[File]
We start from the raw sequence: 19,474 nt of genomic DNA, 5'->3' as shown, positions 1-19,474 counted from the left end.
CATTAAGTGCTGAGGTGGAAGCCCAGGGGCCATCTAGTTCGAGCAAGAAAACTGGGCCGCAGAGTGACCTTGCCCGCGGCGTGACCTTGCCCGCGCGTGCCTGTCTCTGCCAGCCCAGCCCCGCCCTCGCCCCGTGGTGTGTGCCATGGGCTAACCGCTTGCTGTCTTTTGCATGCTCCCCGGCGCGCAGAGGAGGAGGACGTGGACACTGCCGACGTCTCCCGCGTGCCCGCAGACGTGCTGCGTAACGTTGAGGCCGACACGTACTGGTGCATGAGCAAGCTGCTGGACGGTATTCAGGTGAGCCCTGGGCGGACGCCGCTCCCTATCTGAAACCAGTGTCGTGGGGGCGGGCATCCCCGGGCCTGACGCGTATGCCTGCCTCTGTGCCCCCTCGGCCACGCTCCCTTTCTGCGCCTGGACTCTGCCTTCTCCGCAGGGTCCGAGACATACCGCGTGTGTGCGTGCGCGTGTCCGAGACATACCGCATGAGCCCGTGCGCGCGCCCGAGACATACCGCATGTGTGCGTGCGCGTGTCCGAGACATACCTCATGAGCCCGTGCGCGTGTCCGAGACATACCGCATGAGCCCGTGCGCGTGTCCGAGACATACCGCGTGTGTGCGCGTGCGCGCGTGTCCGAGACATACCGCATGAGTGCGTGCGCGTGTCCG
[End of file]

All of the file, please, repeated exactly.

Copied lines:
We start from the raw sequence: 19,474 nt of genomic DNA, 5'->3' as shown, positions 1-19,474 counted from the left end.
CATTAAGTGCTGAGGTGGAAGCCCAGGGGCCATCTAGTTCGAGCAAGAAAACTGGGCCGCAGAGTGACCTTGCCCGCGGCGTGACCTTGCCCGCGCGTGCCTGTCTCTGCCAGCCCAGCCCCGCCCTCGCCCCGTGGTGTGTGCCATGGGCTAACCGCTTGCTGTCTTTTGCATGCTCCCCGGCGCGCAGAGGAGGAGGACGTGGACACTGCCGACGTCTCCCGCGTGCCCGCAGACGTGCTGCGTAACGTTGAGGCCGACACGTACTGGTGCATGAGCAAGCTGCTGGACGGTATTCAGGTGAGCCCTGGGCGGACGCCGCTCCCTATCTGAAACCAGTGTCGTGGGGGCGGGCATCCCCGGGCCTGACGCGTATGCCTGCCTCTGTGCCCCCTCGGCCACGCTCCCTTTCTGCGCCTGGACTCTGCCTTCTCCGCAGGGTCCGAGACATACCGCGTGTGTGCGTGCGCGTGTCCGAGACATACCGCATGAGCCCGTGCGCGCGCCCGAGACATACCGCATGTGTGCGTGCGCGTGTCCGAGACATACCTCATGAGCCCGTGCGCGTGTCCGAGACATACCGCATGAGCCCGTGCGCGTGTCCGAGACATACCGCGTGTGTGCGCGTGCGCGCGTGTCCGAGACATACCGCATGAGTGCGTGCGCGTGTCCG